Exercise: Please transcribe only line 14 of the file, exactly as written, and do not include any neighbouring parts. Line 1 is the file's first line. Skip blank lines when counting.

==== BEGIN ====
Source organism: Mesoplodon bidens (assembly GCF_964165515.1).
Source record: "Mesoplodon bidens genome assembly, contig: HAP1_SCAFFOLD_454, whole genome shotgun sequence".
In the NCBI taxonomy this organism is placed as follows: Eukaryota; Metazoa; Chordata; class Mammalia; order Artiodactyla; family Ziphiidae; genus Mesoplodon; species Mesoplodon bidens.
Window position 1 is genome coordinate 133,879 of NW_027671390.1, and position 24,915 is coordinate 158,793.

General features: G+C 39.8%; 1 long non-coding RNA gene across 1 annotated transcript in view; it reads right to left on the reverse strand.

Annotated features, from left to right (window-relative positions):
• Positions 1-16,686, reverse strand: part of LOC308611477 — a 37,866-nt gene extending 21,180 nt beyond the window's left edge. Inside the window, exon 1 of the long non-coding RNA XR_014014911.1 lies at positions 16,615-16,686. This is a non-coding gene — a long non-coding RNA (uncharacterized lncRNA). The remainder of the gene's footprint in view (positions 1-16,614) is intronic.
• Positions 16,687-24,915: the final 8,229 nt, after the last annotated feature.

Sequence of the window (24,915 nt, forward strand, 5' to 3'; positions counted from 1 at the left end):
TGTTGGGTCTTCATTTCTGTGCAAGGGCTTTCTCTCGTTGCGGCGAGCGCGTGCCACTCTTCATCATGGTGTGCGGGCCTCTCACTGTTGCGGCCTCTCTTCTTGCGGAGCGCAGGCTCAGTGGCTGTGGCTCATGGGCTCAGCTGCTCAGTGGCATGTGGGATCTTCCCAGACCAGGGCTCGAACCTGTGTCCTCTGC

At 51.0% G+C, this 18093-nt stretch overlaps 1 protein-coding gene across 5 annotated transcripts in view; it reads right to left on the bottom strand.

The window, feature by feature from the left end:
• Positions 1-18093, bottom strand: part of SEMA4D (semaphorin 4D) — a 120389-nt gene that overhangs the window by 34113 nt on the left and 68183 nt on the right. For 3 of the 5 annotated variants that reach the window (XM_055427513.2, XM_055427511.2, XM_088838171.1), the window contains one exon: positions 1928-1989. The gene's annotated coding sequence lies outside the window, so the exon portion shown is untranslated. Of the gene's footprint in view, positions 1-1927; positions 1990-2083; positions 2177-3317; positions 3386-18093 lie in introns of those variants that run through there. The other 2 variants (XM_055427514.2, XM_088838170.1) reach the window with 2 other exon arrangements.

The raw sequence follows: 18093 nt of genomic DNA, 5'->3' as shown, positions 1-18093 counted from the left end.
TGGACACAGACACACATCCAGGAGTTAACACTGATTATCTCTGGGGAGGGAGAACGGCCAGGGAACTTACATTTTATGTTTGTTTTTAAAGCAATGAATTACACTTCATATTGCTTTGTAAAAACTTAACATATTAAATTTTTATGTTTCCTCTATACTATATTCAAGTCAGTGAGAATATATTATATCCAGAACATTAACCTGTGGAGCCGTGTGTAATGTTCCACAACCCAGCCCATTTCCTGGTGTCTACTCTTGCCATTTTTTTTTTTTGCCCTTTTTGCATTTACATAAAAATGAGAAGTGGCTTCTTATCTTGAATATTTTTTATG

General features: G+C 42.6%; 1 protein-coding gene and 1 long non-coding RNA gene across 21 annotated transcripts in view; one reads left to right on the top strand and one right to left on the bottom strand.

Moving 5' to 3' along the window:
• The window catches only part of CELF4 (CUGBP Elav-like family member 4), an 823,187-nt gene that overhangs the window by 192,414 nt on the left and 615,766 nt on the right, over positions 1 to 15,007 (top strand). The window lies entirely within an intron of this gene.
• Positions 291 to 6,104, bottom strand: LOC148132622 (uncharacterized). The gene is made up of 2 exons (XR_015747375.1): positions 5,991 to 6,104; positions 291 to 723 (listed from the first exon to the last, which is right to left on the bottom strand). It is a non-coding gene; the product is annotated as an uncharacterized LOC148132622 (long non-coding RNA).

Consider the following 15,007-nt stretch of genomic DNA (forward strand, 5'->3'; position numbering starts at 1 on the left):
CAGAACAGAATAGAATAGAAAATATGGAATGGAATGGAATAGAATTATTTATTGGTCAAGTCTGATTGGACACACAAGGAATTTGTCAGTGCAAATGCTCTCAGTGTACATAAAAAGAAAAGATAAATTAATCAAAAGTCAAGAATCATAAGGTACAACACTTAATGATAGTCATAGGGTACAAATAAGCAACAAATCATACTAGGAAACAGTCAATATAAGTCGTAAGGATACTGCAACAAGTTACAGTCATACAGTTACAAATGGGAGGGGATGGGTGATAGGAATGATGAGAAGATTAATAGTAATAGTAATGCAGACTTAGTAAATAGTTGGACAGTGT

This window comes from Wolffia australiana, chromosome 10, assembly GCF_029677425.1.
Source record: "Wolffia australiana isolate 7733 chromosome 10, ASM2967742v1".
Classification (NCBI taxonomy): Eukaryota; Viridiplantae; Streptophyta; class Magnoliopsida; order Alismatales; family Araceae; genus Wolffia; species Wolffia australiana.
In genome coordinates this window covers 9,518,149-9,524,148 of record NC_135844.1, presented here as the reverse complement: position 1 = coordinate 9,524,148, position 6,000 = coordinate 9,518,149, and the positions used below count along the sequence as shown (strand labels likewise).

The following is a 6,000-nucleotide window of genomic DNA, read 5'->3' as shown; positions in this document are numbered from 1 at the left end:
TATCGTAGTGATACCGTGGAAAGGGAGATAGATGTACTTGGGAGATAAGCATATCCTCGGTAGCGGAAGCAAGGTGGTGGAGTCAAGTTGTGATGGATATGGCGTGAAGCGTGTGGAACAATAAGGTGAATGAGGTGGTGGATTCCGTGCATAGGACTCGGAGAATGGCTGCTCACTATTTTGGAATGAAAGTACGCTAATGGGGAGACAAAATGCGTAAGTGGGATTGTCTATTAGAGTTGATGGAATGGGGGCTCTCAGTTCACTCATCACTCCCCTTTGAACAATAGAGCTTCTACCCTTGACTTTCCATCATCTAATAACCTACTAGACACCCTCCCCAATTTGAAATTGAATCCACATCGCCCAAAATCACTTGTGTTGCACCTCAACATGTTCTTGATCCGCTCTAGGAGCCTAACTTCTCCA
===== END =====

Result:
The raw sequence follows: 18093 nt of genomic DNA, 5'->3' as shown, positions 1-18093 counted from the left end.